Likewise, we are all part of a culture. Our culture has a huge influence on each of our individual, personal attractions and turn-offs, but more importantly it sets down certain standards of appearance as “normal” and others as “abnormal” or “counter-culture.” In a free and progressive society such as ours, everyone should be free to wear something that is considered “abnormal” or “counter-culture” without fear of harassment and without reprisals when it comes to civil rights, but no one has the right to be found “attractive,” “beautiful,” or even “appropriate” in any style of dress they choose to wear.

You might wear a leather teddy and top hat for a nice Sunday brunch and be a perfectly lovely person, but you should be neither surprised nor upset when other people stare at the cultural statement you’re making (and you are making one, whether or not you meant to). Wear the same outfit to a job interview at a national bank, and there should be no surprise (and no discrimination suit) when you aren’t hired.

Yet men—specifically heterosexual men—are told constantly that it is not OK for them to find a certain body type attractive and another type unattractive, or a certain style of dress appropriate and another inappropriate. If you are more attracted to curvy women then you are to skinny women, or vice versa, you are misogynistically judgmental, and if you express this preference to anyone more “enlightened” than you are you’re body-shaming, as well. If you find a certain style of dress turns you on or matches your expectations for how someone should dress in a given situation while others don’t, you are again an asshole, and if you express this opinion you pretty much deserve to be castrated.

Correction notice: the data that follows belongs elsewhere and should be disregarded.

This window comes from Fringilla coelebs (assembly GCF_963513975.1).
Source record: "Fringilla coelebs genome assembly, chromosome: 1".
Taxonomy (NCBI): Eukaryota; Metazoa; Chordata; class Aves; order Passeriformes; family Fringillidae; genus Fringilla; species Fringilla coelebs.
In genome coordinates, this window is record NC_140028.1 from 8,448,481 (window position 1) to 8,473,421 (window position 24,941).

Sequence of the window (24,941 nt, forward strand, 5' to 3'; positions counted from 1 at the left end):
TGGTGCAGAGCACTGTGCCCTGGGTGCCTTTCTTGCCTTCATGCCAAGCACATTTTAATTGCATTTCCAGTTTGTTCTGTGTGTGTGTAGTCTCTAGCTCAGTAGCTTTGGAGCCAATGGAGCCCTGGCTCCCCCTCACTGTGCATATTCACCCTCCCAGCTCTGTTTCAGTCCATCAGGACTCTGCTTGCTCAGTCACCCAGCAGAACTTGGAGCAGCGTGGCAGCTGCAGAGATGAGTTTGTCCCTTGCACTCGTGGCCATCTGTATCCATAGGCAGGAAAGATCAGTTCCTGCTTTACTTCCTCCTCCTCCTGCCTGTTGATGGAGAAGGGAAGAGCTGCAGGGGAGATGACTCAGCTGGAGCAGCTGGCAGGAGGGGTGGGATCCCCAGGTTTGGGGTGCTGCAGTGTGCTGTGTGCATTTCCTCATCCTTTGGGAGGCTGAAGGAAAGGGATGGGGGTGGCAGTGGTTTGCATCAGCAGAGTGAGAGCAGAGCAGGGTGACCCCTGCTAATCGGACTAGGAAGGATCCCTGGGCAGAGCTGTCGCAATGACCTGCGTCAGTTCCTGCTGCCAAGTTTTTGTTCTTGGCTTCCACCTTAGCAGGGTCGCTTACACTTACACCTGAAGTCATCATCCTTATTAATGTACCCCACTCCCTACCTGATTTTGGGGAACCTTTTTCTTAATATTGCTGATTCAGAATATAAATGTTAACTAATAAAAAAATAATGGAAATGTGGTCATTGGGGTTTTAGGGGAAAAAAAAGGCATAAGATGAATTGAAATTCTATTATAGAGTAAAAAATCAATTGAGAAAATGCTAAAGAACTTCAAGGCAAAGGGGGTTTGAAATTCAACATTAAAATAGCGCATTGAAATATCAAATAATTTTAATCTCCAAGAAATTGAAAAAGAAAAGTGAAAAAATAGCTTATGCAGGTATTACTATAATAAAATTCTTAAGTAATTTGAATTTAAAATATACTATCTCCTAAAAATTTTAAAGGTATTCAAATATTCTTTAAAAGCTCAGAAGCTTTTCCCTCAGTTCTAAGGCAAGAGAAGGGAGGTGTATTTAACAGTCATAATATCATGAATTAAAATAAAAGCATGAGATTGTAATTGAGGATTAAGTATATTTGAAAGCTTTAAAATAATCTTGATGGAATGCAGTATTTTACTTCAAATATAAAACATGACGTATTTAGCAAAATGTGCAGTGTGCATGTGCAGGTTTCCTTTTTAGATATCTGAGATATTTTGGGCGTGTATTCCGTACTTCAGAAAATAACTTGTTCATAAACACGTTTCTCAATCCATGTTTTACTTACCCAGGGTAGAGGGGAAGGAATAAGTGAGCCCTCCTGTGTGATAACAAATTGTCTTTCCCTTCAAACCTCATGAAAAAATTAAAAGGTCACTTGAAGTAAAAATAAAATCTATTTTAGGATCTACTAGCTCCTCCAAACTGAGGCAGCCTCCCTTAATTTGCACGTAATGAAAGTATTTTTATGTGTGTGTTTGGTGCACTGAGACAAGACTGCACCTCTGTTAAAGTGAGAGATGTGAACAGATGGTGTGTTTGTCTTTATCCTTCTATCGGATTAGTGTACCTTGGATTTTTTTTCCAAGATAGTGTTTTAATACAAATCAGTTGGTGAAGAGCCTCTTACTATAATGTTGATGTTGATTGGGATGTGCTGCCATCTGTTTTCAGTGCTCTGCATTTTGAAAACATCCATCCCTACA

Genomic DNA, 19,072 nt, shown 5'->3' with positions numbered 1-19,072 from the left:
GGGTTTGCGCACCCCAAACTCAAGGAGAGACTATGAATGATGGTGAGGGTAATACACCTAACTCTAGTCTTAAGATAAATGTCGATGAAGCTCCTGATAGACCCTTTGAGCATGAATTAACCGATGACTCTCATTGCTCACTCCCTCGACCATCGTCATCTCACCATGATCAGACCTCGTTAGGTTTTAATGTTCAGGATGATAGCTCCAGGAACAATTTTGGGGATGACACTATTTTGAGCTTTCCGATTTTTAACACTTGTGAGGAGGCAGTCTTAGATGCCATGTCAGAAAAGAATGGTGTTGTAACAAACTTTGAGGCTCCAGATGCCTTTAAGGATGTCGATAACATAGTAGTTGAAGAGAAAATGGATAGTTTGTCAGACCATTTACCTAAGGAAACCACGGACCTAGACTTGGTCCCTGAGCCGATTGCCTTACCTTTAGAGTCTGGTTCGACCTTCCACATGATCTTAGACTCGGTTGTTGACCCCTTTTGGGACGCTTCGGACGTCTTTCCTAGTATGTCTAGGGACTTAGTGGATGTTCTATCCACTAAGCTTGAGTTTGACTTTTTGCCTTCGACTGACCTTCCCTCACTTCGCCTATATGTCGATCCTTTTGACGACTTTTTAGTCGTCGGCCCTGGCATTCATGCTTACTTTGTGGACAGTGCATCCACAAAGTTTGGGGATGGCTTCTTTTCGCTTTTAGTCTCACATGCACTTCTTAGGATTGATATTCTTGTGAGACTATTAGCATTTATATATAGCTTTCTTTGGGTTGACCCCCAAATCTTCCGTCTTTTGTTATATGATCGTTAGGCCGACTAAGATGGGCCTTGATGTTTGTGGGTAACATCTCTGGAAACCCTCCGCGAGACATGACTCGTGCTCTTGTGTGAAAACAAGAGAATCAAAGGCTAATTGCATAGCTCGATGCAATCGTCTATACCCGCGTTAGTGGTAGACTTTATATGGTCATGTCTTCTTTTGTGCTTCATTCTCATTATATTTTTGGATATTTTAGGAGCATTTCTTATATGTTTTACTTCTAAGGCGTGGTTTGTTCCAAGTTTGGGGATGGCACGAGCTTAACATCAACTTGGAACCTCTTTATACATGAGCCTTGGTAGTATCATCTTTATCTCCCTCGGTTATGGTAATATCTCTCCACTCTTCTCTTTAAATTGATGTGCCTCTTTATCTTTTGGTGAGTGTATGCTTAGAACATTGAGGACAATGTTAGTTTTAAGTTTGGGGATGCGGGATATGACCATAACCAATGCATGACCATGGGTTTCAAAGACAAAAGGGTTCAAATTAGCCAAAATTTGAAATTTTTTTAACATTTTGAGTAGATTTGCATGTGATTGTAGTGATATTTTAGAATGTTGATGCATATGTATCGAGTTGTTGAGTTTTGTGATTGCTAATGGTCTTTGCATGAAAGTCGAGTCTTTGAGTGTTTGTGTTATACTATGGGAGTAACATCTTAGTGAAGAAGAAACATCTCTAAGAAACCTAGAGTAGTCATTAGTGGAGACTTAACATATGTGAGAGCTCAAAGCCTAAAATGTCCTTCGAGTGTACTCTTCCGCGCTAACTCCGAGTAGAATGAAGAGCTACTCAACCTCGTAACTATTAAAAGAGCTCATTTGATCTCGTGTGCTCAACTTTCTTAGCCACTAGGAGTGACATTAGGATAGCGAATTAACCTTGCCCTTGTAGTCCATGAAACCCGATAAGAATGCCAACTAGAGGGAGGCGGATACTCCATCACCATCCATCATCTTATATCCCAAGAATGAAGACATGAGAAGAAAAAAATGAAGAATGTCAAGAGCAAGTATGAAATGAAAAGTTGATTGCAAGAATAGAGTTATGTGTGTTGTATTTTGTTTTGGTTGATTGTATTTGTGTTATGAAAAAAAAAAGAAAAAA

Hypocrite Much?

Imagine telling a gay man that they were “body shaming” some guys by stating an avid sexual preference for another body type. Imagine telling a heterosexual woman that she shouldn’t care about things like body hair, or baldness, or height, all of which are physical qualities many women see as deal-breakers when it comes to selecting a romantic partner.

Crazy, right? People are attracted to the people they are attracted to, plain and simple, and if you tried to tell a woman that she was being misandrystically judgmental for expressing her preference you would either be laughed at or, more likely, labeled a “neckbeard” or other stereotype of uninformed patriarchy-perpetuating asshole.

So why is it OK to tell men that they need to get over body type and style of dress? When we’re speaking purely in terms of aesthetic appreciation and/or sexual attraction, welcome to humanity, where to see is to make certain judgements. Culturally influenced or not, every person judges every other person when they see them, and men seeing women is not in a special class.